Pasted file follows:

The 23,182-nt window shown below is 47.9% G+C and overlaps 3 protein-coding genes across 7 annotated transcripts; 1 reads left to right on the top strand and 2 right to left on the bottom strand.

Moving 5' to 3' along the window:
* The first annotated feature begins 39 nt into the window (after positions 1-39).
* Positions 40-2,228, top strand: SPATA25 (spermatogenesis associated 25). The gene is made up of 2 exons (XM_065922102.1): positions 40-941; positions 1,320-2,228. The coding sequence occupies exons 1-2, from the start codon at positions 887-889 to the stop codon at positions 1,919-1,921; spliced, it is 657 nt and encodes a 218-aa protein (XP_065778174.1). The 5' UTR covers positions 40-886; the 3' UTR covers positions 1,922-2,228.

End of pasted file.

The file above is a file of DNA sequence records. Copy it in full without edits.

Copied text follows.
The 23,182-nt window shown below is 47.9% G+C and overlaps 3 protein-coding genes across 7 annotated transcripts; 1 reads left to right on the top strand and 2 right to left on the bottom strand.

Moving 5' to 3' along the window:
* The first annotated feature begins 39 nt into the window (after positions 1-39).
* Positions 40-2,228, top strand: SPATA25 (spermatogenesis associated 25). The gene is made up of 2 exons (XM_065922102.1): positions 40-941; positions 1,320-2,228. The coding sequence occupies exons 1-2, from the start codon at positions 887-889 to the stop codon at positions 1,919-1,921; spliced, it is 657 nt and encodes a 218-aa protein (XP_065778174.1). The 5' UTR covers positions 40-886; the 3' UTR covers positions 1,922-2,228.